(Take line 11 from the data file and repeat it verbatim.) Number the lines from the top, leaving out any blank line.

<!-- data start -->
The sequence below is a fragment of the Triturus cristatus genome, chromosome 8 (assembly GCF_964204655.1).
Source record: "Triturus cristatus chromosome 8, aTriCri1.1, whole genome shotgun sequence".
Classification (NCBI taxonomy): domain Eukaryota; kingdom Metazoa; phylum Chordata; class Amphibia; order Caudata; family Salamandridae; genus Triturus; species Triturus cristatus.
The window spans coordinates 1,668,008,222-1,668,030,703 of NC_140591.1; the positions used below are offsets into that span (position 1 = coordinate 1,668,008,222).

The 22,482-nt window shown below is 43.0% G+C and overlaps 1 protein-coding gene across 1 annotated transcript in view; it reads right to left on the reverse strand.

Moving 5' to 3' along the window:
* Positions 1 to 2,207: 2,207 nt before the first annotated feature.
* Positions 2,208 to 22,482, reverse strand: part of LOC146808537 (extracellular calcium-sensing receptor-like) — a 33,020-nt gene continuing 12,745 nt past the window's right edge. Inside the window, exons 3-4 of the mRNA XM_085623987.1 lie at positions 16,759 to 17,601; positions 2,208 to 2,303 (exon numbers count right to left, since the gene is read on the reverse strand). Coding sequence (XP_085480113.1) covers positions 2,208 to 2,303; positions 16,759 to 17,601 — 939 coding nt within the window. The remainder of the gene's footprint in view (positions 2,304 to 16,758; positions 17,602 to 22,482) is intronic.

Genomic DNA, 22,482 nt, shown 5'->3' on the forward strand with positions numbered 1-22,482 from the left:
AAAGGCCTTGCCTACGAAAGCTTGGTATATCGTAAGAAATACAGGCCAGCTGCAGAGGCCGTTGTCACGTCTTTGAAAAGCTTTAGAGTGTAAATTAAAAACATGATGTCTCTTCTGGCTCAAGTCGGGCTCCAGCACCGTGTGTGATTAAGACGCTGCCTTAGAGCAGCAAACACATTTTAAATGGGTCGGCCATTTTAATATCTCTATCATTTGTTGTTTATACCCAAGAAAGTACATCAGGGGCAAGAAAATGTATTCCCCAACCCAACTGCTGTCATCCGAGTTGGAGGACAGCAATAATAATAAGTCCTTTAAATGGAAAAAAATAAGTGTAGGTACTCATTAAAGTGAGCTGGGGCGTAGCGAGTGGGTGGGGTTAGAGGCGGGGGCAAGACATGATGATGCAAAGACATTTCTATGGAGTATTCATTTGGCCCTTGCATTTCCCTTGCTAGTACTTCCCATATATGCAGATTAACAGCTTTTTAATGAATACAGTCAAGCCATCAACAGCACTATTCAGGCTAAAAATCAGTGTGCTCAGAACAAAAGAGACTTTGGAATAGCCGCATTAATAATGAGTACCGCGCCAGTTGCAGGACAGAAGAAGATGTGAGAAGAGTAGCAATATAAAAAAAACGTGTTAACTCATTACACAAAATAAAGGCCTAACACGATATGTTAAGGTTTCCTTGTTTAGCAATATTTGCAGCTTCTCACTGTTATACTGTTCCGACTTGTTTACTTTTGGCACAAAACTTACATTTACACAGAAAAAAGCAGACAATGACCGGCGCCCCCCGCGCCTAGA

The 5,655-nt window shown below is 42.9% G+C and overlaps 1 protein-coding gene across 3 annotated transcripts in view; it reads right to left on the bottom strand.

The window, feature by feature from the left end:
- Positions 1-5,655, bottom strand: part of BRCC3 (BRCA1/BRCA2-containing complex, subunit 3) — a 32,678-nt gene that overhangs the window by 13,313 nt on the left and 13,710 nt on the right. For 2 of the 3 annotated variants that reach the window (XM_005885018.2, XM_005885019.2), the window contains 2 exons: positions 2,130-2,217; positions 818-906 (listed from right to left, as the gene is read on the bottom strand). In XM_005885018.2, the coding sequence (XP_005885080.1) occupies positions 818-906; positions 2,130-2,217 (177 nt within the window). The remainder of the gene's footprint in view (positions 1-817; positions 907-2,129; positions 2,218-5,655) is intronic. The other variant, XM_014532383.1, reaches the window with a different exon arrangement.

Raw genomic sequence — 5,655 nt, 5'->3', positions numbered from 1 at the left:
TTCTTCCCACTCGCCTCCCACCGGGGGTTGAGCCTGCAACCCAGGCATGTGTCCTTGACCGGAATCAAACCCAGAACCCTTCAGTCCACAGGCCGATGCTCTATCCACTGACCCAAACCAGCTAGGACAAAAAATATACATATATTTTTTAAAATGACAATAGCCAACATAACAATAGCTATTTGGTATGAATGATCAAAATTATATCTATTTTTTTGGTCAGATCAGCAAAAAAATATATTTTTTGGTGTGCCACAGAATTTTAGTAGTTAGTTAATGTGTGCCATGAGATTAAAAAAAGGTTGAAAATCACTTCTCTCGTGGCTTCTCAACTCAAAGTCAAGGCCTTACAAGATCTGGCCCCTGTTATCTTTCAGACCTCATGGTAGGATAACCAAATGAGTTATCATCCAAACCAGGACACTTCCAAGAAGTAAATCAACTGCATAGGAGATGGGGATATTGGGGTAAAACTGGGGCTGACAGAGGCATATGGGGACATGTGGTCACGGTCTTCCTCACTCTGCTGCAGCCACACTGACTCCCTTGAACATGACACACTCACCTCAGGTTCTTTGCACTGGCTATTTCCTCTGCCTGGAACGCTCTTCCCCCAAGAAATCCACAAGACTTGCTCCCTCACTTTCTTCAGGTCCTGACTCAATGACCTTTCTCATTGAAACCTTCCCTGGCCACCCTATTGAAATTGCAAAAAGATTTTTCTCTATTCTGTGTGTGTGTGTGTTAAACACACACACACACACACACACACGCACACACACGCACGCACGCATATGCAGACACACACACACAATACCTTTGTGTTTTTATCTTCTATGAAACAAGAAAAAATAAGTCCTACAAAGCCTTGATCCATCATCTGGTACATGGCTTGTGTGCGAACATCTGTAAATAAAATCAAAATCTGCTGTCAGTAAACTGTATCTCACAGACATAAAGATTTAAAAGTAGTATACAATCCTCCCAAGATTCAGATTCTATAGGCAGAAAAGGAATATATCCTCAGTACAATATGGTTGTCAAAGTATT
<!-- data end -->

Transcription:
The 5,655-nt window shown below is 42.9% G+C and overlaps 1 protein-coding gene across 3 annotated transcripts in view; it reads right to left on the bottom strand.